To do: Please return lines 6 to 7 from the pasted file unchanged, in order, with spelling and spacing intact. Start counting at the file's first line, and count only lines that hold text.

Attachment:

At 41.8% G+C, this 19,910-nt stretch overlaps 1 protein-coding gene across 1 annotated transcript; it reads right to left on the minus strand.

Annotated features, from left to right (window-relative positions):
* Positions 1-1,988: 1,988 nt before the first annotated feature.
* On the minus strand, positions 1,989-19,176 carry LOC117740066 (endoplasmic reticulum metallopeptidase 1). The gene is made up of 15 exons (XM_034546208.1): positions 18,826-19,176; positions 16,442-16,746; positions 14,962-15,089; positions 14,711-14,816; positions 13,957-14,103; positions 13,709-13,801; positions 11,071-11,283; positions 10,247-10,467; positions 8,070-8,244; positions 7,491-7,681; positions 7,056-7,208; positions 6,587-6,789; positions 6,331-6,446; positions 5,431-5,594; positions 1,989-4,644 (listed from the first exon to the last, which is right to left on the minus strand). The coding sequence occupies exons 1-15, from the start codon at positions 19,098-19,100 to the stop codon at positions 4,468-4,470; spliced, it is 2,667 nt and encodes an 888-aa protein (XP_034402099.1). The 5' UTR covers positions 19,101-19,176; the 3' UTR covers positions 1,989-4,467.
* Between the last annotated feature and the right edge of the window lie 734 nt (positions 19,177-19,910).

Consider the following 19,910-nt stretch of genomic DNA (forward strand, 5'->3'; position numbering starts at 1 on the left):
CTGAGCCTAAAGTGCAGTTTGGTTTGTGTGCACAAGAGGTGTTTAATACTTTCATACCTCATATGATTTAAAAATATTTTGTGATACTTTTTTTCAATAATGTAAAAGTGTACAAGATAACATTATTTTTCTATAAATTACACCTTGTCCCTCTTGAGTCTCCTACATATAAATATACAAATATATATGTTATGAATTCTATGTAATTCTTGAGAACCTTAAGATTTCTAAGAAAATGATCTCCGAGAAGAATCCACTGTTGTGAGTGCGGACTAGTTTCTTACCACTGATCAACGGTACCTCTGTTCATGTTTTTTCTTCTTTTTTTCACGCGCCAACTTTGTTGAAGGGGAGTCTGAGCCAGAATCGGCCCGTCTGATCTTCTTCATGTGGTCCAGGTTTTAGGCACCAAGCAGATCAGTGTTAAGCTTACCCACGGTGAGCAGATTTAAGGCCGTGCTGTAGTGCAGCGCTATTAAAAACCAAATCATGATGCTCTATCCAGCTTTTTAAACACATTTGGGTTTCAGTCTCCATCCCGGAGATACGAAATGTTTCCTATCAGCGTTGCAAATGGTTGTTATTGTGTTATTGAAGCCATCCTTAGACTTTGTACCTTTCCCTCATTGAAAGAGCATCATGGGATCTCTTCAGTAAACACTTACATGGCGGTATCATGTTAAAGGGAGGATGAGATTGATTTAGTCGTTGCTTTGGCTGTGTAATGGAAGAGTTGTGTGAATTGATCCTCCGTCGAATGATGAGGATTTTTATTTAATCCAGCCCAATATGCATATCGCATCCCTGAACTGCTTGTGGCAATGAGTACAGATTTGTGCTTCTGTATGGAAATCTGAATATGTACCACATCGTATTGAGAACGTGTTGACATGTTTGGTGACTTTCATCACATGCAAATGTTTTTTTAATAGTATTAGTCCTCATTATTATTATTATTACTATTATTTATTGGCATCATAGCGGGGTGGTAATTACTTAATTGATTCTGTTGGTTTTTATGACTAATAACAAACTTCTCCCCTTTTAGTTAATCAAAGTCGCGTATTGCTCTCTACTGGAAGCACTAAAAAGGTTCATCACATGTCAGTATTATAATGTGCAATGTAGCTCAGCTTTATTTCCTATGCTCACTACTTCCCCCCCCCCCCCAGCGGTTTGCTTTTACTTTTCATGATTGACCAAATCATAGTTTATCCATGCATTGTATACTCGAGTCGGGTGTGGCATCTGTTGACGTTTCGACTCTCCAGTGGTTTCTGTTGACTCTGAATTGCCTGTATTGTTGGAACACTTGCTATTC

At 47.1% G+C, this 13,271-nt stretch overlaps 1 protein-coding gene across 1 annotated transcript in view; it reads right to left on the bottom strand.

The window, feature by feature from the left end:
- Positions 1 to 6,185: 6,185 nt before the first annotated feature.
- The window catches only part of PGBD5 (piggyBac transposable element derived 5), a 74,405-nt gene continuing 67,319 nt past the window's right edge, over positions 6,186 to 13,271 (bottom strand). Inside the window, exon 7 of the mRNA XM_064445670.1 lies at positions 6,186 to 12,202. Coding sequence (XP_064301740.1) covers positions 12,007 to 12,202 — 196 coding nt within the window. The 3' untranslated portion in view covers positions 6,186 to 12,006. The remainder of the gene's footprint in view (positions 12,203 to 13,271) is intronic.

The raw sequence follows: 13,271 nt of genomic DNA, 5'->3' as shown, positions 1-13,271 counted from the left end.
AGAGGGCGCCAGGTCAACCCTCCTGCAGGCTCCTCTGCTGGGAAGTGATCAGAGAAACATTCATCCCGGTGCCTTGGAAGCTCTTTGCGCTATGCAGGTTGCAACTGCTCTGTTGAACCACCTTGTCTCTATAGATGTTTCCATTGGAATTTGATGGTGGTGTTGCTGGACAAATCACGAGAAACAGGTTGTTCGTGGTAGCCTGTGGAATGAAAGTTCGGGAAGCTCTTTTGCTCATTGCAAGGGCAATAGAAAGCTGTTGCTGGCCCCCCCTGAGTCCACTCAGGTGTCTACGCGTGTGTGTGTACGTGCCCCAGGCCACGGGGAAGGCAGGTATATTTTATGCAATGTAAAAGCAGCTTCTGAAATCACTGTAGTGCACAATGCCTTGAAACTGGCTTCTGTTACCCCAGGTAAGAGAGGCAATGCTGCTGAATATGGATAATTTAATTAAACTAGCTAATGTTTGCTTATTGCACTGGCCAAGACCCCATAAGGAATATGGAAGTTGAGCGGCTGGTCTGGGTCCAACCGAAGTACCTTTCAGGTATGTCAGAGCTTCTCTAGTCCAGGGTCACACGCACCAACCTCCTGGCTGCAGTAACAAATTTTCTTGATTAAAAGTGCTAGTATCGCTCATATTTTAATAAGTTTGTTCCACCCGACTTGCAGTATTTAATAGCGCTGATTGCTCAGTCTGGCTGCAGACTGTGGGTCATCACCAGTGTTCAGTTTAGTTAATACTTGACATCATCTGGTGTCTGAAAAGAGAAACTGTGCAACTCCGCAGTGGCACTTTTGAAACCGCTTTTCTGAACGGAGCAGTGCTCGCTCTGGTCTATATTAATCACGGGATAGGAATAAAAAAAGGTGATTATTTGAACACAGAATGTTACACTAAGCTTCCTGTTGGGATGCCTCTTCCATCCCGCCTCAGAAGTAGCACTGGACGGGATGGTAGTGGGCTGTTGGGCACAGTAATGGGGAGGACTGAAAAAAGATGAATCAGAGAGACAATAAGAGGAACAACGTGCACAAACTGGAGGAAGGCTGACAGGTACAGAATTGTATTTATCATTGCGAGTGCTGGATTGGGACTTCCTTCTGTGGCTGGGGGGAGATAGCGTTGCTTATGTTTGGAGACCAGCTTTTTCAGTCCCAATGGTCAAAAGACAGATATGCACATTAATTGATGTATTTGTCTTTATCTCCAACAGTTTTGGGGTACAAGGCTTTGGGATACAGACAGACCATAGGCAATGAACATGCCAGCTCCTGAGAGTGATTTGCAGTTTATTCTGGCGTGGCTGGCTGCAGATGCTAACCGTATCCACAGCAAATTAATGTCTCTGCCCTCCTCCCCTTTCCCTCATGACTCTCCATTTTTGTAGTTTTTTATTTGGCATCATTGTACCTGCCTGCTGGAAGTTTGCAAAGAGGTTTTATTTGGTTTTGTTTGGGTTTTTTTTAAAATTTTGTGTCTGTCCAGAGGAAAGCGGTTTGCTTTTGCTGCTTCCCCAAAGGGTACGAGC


Consider the following 19,910-nt stretch of genomic DNA (forward strand, 5'->3'; position numbering starts at 1 on the left):
CTGAGCCTAAAGTGCAGTTTGGTTTGTGTGCACAAGAGGTGTTTAATACTTTCATACCTCATATGATTTAAAAATATTTTGTGATACTTTTTTTCAATAATGTAAAAGTGTACAAGATAACATTATTTTTCTATAAATTACACCTTGTCCCTCTTGAGTCTCCTACATATAAATATACAAATATATATGTTATGAATTCTATGTAATTCTTGAGAACCTTAAGATTTCTAAGAAAATGATCTCCGAGAAGAATCCACTGTTGTGAGTGCGGACTAGTTTCTTACCACTGATCAACGGTACCTCTGTTCATGTTTTTTCTTCTTTTTTTCACGCGCCAACTTTGTTGAAGGGGAGTCTGAGCCAGAATCGGCCCGTCTGATCTTCTTCATGTGGTCCAGGTTTTAGGCACCAAGCAGATCAGTGTTAAGCTTACCCACGGTGAGCAGATTTAAGGCCGTGCTGTAGTGCAGCGCTATTAAAAACCAAATCATGATGCTCTATCCAGCTTTTTAAACACATTTGGGTTTCAGTCTCCATCCCGGAGATACGAAATGTTTCCTATCAGCGTTGCAAATGGTTGTTATTGTGTTATTGAAGCCATCCTTAGACTTTGTACCTTTCCCTCATTGAAAGAGCATCATGGGATCTCTTCAGTAAACACTTACATGGCGGTATCATGTTAAAGGGAGGATGAGATTGATTTAGTCGTTGCTTTGGCTGTGTAATGGAAGAGTTGTGTGAATTGATCCTCCGTCGAATGATGAGGATTTTTATTTAATCCAGCCCAATATGCATATCGCATCCCTGAACTGCTTGTGGCAATGAGTACAGATTTGTGCTTCTGTATGGAAATCTGAATATGTACCACATCGTATTGAGAACGTGTTGACATGTTTGGTGACTTTCATCACATGCAAATGTTTTTTTAATAGTATTAGTCCTCATTATTATTATTATTACTATTATTTATTGGCATCATAGCGGGGTGGTAATTACTTAATTGATTCTGTTGGTTTTTATGACTAATAACAAACTTCTCCCCTTTTAGTTAATCAAAGTCGCGTATTGCTCTCTACTGGAAGCACTAAAAAGGTTCATCACATGTCAGTATTATAATGTGCAATGTAGCTCAGCTTTATTTCCTATGCTCACTACTTCCCCCCCCCCCCCAGCGGTTTGCTTTTACTTTTCATGATTGACCAAATCATAGTTTATCCATGCATTGTATACTCGAGTCGGGTGTGGCATCTGTTGACGTTTCGACTCTCCAGTGGTTTCTGTTGACTCTGAATTGCCTGTATTGTTGGAACACTTGCTATTC